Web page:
Filmmaker Michael Moore received an apology from a former health insurance industry executive for his role in attempting to smear the documentarian and his documentary on the for-profit health care industry, Sicko.

"I'm sorry for the part I played in attacking the movie," said Wendell Potter, a former vice president of corporate communications at CIGNA, who appeared on MSNBC's Countdown Monday night, along with Moore.

"I knew when I saw the movie the first time that you really got a lot of it right, and I was really not happy at all to be apart of the effort to discredit the movie, but I was still working for the industry then, so my apologies," he added.

Moore immediately accepted the apology and told Potter that he thinks of him as a "real hero."

"You've done something very brave and courageous, giving up a very good job knowing that you would not earn that income again and probably be vilified by this industry, and coming forward," Moore said.

Moore said that his exchange with Potter was the first time in his 20-year career that a top executive had ever admitted his role in smearing him and his films.

As the spokesperson for CIGNA, Potter aided the media campaign against Sicko, along with the healthcare industry front group Health Care America, which he said on his blog was once a drug industry front. He later reprised his role to defeat President Barack Obama's health care reform plan.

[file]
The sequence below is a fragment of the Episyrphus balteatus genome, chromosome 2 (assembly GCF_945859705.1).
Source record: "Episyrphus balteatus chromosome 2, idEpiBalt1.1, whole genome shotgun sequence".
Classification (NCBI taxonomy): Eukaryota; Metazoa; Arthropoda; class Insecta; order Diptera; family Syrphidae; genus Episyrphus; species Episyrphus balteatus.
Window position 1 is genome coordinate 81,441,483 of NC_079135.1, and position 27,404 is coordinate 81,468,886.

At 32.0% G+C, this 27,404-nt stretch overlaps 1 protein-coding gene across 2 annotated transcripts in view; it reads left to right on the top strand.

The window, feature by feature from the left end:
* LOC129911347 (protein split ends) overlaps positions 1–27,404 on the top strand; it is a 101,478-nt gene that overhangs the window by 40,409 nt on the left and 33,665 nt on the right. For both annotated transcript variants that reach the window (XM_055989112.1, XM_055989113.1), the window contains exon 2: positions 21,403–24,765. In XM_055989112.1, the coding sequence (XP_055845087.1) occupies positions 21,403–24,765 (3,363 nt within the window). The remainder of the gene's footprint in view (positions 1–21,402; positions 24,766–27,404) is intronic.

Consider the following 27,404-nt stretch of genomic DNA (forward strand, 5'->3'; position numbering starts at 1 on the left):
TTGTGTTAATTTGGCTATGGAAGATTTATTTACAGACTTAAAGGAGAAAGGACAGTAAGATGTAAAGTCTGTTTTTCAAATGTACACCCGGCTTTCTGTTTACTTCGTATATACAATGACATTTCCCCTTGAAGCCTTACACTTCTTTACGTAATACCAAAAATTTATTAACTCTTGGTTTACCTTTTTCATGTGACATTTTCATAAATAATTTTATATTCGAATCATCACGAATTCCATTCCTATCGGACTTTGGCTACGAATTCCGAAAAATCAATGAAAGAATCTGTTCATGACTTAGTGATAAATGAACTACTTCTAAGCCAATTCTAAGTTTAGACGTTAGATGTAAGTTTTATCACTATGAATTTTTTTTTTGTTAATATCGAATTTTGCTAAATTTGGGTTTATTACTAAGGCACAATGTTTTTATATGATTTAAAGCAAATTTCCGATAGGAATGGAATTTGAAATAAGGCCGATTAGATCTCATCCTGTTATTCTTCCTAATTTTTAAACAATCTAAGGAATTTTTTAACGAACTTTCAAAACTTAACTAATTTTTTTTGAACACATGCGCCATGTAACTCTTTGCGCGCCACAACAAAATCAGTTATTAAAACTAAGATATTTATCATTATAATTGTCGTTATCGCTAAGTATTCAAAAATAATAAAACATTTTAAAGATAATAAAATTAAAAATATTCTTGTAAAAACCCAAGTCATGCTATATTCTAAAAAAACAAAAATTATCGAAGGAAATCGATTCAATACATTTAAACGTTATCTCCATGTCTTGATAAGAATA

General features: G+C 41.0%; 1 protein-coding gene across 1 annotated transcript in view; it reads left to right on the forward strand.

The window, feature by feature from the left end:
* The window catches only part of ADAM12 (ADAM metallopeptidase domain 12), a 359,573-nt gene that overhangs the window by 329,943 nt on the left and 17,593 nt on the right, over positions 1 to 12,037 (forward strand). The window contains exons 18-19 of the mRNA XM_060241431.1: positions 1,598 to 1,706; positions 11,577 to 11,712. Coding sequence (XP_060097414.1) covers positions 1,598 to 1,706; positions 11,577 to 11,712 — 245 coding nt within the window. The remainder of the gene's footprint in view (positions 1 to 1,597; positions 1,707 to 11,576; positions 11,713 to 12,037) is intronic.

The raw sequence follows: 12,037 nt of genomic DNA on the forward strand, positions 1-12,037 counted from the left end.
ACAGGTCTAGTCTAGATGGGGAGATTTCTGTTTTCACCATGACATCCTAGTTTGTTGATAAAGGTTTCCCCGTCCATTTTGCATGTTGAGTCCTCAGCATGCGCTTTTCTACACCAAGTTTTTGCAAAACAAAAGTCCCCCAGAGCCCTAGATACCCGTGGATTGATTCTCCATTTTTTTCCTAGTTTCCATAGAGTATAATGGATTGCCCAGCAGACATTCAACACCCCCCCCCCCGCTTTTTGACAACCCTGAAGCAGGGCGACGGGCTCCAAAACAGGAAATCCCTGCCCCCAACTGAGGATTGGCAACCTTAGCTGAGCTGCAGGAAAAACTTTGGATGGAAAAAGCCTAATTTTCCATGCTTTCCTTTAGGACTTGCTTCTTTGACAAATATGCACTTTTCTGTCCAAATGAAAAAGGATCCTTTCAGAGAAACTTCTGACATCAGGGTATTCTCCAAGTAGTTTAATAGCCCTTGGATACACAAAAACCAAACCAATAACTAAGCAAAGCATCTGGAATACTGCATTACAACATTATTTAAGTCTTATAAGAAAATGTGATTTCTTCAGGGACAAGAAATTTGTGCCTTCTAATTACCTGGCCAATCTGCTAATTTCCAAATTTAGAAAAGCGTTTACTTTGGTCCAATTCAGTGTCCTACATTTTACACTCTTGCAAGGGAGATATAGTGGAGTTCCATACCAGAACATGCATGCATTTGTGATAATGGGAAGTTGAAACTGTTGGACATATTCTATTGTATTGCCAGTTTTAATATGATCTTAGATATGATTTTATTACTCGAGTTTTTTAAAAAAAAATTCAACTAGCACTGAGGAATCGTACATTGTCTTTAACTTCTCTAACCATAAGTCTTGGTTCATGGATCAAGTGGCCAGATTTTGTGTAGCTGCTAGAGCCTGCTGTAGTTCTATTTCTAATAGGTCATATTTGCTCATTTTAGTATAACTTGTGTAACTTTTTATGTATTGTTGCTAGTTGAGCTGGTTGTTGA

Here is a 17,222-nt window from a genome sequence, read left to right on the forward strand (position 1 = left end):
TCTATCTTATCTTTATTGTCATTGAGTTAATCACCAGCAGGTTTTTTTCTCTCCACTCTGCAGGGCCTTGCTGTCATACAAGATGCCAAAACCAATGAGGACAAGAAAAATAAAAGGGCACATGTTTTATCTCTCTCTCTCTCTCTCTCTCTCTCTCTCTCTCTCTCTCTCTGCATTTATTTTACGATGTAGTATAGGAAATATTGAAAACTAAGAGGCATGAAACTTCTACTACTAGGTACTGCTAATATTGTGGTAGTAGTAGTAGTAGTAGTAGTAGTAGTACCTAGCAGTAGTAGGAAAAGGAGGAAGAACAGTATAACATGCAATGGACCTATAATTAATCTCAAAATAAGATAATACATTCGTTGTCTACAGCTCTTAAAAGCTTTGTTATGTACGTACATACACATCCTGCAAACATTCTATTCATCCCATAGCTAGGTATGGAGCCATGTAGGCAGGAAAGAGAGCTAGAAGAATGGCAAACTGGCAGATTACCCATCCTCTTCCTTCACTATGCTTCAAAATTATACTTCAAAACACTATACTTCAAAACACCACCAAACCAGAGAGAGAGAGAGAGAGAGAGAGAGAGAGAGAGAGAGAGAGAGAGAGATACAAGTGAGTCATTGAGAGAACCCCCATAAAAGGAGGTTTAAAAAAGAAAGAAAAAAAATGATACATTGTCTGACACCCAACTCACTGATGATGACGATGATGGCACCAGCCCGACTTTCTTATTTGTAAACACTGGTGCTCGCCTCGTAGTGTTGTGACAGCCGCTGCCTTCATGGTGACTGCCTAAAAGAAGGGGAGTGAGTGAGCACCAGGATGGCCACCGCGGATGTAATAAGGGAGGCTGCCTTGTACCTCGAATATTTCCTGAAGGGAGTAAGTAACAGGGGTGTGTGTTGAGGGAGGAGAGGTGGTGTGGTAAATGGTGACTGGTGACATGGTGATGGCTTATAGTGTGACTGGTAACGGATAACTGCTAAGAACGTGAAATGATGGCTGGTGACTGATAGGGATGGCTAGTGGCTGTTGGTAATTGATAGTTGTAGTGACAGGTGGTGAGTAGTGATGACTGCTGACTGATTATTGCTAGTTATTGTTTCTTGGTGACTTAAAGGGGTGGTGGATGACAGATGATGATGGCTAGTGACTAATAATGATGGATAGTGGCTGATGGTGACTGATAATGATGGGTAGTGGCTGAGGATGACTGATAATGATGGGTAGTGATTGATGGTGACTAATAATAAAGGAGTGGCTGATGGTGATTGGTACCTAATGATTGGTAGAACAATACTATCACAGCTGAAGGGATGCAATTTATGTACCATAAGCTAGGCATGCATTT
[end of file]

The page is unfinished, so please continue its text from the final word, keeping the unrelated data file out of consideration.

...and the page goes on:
The front group was never exposed by any journalists and was quoted extensively, Potter has said.

Potter, now a fellow at the Center for Media and Democracy, a corporate watchdog group, told Moore that at the time he was spying on Moore at the film's official U.S. premiere, he was considering changing occupations. Potter has said that he concealed his identity while attending the screening with his son, who happened to be a fan of Moore's work.

"[My son] saw me be very effected by that movie. It's hard to watch that movie and not almost tear up many times during the movie. I was thinking of leaving my job. I didn't know how I could do it, but I felt I should do something other than what I was doing," the health care industry whistleblower said.

In related news, the World Health Organization yesterday launched a global drive for universal health care, noting that over 100 million people enter poverty each year due to illness or extremely high medical bills.

This video was originally broadcast by MSNBC on Monday, Nov. 22, 2010.

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With AFP and earlier reporting by Eric W. Dolan.